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Laws governing the film industry and how films are made and shown

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From the passing of the first Cinematograph Act in 1909, the British government has sought to regulate the film industry across the board: the legislation in this section covers everything involved in the production and exhibition of films from financing to censorship, together with attempts both to define a film's nationality and set a minimum quota to ensure that sufficient British films were shown.

Broadly speaking, film legislation falls into four categories:

Cinema legislation - which governs the running of cinemas, specifically licensing and health and safety issues. These were first laid out in the 1909 Cinematograph Act and have been revised and refined throughout the subsequent century.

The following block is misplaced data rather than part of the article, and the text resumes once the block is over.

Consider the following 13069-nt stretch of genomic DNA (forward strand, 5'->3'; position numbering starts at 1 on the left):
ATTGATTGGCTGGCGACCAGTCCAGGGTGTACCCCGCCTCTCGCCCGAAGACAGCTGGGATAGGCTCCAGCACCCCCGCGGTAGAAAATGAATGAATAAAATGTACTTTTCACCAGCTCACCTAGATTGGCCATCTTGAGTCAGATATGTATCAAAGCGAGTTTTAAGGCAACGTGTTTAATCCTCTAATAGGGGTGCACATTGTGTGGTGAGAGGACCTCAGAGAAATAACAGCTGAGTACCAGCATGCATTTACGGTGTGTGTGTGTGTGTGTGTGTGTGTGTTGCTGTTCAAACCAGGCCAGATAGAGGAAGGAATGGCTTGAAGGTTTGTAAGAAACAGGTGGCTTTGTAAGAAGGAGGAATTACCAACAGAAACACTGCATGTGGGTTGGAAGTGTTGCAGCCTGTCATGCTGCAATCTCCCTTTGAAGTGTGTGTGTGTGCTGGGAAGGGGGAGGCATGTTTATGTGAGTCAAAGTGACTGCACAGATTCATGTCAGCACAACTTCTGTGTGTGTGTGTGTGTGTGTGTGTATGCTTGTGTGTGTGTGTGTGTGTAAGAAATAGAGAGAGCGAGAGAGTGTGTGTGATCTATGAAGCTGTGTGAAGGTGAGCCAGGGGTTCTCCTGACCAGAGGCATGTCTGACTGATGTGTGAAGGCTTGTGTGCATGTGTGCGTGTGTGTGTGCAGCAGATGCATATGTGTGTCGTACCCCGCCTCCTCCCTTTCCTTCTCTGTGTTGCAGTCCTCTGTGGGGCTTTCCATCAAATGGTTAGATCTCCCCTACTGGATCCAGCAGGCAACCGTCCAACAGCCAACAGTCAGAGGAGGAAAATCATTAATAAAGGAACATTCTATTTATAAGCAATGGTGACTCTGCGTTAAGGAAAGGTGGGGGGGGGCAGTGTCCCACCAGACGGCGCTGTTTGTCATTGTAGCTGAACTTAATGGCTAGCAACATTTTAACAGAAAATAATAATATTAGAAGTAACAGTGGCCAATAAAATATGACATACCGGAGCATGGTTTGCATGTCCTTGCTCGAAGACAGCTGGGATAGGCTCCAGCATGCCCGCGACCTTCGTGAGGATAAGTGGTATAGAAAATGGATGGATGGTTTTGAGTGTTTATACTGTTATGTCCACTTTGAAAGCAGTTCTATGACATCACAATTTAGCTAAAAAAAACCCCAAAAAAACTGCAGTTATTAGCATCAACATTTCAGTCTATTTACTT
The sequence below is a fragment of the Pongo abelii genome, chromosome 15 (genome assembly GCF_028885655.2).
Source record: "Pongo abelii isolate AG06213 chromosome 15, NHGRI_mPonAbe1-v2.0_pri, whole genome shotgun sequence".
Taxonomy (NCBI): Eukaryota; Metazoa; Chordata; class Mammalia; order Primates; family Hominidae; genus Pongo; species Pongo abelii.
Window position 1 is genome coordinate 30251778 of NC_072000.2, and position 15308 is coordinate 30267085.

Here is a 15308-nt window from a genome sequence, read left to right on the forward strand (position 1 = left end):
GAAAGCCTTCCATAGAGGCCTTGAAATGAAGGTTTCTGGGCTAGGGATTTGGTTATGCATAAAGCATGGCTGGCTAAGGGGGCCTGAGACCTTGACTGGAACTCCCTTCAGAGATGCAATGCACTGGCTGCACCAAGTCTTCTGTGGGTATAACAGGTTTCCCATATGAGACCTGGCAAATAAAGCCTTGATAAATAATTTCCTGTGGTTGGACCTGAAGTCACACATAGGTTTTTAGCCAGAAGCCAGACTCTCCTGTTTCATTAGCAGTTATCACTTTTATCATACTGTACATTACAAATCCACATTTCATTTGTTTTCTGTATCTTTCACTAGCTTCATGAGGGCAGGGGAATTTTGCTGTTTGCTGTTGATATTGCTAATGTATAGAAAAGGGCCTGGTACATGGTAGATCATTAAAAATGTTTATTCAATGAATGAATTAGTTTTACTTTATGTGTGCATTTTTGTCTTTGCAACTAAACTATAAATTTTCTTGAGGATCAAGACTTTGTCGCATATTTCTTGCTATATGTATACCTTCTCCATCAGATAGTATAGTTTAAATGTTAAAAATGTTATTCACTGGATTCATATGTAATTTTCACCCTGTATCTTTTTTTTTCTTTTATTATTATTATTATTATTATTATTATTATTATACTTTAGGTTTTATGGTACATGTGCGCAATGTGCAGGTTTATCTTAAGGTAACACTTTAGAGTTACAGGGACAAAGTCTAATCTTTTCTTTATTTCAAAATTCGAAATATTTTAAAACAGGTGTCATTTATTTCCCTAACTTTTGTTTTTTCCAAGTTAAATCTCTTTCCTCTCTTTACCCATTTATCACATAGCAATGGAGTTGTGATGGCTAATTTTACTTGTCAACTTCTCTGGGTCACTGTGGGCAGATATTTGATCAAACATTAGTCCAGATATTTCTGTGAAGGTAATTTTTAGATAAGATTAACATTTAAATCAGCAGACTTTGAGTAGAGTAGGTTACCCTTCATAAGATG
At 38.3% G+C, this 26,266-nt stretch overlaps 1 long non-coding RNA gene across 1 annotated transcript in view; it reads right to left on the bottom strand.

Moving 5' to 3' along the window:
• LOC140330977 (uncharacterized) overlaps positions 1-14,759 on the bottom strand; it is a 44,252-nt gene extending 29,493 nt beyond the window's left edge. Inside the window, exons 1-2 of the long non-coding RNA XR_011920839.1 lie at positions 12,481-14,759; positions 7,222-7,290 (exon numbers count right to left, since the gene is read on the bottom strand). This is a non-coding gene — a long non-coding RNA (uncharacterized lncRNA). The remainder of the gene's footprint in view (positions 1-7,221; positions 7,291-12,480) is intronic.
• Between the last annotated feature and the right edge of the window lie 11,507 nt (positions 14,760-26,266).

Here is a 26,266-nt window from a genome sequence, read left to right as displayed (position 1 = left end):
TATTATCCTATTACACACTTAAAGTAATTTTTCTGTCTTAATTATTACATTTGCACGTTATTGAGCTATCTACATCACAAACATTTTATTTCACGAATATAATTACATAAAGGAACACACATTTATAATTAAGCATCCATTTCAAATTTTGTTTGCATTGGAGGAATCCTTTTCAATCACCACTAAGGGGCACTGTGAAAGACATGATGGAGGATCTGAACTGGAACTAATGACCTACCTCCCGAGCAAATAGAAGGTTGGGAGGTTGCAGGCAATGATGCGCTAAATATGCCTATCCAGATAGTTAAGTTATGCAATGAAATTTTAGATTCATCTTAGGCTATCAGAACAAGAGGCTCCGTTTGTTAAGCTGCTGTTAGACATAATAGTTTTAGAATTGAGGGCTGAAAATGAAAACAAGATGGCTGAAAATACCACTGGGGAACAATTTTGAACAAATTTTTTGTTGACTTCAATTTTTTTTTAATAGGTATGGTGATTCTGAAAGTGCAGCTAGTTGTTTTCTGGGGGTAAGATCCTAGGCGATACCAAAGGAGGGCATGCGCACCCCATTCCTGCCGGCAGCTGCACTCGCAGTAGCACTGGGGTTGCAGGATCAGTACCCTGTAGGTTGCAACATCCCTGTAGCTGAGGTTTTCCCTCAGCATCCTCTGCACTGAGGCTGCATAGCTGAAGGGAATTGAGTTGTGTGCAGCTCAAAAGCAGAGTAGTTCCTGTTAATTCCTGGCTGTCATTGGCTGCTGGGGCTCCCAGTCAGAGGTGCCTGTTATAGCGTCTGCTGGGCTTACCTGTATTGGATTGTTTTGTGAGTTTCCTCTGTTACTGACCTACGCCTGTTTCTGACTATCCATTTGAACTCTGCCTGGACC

Content legislation - which seeks to define suitable and unsuitable material for exhibiting on cinema screens. Examples of this include the 1937 Cinematograph Films (Animals) Act, which bans unsimulated animal cruelty, and the 1978 Protection of Children Act, which bans indecent images of children. Copyright legislation also falls under this category.

Quota legislation - in 1927, the Cinematograph Films Act sought to boost the British film industry by making it a legal requirement for cinemas to show a minimum number of British films, a well-intentioned policy that ultimately had decidedly mixed results. Subsequent Films Acts have also sought to define a film's nationality, specifically its 'Britishness', usually for tax reasons.

Financial legislation - in 1949, the Government established the National Film Finance Corporation, and the next three-and-a-half decades saw various initiatives aimed at supporting the British film industry, most notably the 1957 'Eady levy', which ploughed a percentage of box-office takings into production.

Michael Brooke

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